Unpacked are a YouTube channel that specialises in short documentaries on the Jews and their history. This fascinating video below explores the history of Black American Jews, presented by a Jewish lady of colour. The video begins by explaining that while the stereotypical image of a Jew is a White person, the Jewish community has always been diverse and included people of many different races. there were Black Jewish communities, like the Bet Israel in Ethiopia, in Africa and that some of the enslaved Africans taken to America may have come from these communities. There are very few records, but some of the enslaved Africans had Jewish names and so were probably enslaved Jews. As slavery expanded, slaves took over their masters’ religion. This was largely Christianity, but it also included Judaism where the masters’ were Jewish. She also talks about how many Blacks after emancipation moved closer to Judaism after being inspired by the line in the Psalms that speaks about a people coming from Egypt, and Ethiopia lifting its arms to the Almighty. These founded Black Jewish sects, but many of their members then made the passage to traditional Judaism. She also talks about how many Blacks in the 20th century converted to Judaism because they were struck by the parallels between the Black and Jewish experiences. One of these converts was the Hollywood film star Sammy Davis Junior, whose parents were Baptist and Roman Catholic. He was led to convert to Judaism through his friend, the comedian Eddie Cantor.

However, not all Black Jews are converts by any means. Many are the children of marriages between White Jews and people of colour. About 20 per cent of the present Jewish American population is non-White, comprising a number of ethnicities including Latino. She lists the various organisations that have been founded to defend and advance the rights of Black Jews in America. And while many Black Jews supported Black Lives Matters, she regrets that the organisation is critical of Israel and Zionism, which has led to a conflict in the identity of many Black Jewish Americans. She also discusses a number of prominent Black Jewish entertainers, including Drake and Lenny Kravitz. She ends by celebrating Jewish racial diversity and the efforts to bring peoples of all races together.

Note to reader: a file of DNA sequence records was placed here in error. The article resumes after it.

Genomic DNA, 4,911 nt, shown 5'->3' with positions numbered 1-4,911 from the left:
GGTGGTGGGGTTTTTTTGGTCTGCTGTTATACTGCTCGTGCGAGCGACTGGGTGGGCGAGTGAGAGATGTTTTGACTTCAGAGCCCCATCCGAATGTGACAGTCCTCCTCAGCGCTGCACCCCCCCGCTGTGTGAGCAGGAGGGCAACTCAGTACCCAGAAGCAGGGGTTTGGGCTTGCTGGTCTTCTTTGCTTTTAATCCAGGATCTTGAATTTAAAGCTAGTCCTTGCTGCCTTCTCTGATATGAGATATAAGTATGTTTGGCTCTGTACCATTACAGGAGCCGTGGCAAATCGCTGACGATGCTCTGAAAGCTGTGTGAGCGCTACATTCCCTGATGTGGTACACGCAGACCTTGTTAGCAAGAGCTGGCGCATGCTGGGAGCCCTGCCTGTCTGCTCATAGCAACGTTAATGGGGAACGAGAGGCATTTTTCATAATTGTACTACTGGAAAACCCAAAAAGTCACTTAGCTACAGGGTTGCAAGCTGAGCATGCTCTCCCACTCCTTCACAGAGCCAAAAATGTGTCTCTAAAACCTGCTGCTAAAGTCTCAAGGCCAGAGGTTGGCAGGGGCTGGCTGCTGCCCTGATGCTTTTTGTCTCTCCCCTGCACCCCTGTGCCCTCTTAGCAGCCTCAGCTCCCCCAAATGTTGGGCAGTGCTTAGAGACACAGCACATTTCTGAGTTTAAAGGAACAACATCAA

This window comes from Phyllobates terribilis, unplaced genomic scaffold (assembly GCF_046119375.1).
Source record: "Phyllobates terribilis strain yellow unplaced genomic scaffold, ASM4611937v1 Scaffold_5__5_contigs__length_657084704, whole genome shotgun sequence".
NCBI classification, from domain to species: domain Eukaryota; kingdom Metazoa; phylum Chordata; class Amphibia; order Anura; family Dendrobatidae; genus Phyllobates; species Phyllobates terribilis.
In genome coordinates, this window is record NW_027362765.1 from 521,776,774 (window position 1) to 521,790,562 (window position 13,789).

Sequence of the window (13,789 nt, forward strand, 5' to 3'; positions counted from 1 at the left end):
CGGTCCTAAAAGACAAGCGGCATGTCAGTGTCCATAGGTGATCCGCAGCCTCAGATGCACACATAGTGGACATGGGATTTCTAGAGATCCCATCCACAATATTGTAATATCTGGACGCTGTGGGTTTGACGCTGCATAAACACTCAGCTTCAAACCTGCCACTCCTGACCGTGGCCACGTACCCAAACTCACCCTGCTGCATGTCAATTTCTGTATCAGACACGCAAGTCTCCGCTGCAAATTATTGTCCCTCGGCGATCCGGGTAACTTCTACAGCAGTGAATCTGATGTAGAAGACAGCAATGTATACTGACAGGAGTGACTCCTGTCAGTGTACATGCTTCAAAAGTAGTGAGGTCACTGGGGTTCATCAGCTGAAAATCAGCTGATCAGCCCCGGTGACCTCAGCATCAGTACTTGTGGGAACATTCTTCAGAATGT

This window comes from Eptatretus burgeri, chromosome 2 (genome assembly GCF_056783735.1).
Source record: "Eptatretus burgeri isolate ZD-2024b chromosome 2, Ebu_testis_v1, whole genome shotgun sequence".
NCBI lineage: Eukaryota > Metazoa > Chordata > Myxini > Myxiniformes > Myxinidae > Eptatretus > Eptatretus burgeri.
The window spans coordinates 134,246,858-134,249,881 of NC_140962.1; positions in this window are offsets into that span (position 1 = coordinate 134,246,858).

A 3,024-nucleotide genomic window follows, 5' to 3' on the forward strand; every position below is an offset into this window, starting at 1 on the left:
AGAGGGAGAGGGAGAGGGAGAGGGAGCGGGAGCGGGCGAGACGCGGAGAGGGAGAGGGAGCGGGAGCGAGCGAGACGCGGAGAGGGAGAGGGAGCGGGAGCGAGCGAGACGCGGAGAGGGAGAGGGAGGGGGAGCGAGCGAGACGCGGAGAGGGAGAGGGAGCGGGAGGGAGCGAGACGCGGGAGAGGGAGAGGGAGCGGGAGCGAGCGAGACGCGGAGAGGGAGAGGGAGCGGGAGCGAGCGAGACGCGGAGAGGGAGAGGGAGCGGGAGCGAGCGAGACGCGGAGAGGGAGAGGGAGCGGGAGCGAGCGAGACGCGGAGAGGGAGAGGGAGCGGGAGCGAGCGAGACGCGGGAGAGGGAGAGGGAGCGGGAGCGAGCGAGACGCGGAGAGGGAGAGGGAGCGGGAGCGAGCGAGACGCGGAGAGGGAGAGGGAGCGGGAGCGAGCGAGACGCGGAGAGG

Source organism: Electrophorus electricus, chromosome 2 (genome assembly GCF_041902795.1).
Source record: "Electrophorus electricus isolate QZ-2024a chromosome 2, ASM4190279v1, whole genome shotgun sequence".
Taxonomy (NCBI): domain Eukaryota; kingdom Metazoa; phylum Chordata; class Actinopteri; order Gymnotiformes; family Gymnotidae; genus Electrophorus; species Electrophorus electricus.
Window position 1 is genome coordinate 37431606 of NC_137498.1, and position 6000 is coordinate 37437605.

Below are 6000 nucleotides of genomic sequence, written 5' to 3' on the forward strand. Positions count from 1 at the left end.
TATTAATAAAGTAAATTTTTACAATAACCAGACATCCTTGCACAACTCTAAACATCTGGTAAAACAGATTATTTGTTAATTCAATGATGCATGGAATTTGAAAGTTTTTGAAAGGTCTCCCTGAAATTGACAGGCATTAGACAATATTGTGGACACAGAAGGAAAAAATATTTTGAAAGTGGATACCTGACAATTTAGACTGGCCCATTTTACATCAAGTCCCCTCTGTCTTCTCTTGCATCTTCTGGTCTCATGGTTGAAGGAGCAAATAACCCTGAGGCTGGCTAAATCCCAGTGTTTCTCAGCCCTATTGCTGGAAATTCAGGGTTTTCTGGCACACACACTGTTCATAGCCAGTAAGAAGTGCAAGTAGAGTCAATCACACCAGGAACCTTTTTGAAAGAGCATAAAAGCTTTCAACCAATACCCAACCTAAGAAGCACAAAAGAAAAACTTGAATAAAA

I was particularly interested in this because one of the insults hurled at Jackie Walker after she was expelled from Labour for ‘anti-Semitism’ is that, as a woman of colour, she couldn’t possibly be Jewish. This video puts the lie to that. Walker herself is the product of a mixed marriage – her mother was a Black civil rights worker from Georgia, her father a Russian Jew. They met during a Communist party event. Jews were particularly sympathetic and involved with Blacks during the civil rights campaign. Many of the teachers in Black schools, as well as social workers and other professionals working in Black communities were Jewish, and so shared the concerns of the people they were working with. Regarding Blacks finding commonalities between their experience and those of Jews, the Black British writer Caryl Philips said in the pages of one of the British literary magazines back in the ’90s or so that he was impressed by these similarities to the extent that he sometimes thought he was Jewish. He was criticised for this by Hilary Mantel, the author of the prize-winning Wolf Hall, who said that the Jewish experience was unique. That’s true, but both Jews and Blacks have a shared history of exile and persecution, and I think this is what has drawn some Blacks and Jews together. As for Latin American Jews, there was a book a few years ago tracing the history of the Pereira family, Sephardic Jews from Spain who settled in Latin America. After the expulsion of the Jews from the Iberian peninsula, many of them settled in north Africa while others emigrated to the Spanish and Brazilian colonies in Latin America. Black Lives Matter does present a problem for Black Jews wishing to support both their own racial liberation and Israel and Zionism. But there is a genuine problem in that Israel is a White settler colony, that is subjecting the indigenous, Palestinian population to apartheid and expulsion. It was the awareness of this that prompted Jackie Walker to protest against Israel as well as apartheid South Africa, and which today is causing an increasing number of western, including American Jews, to turn away from Zionism. This is shown very much in the demographics of the people expelled by Labour’s witch hunters for alleged anti-Semitism. Four-fifths of them are Jewish, which shows that this is all about enforcing support for Israel and absolutely nothing to do with genuine Jew hatred.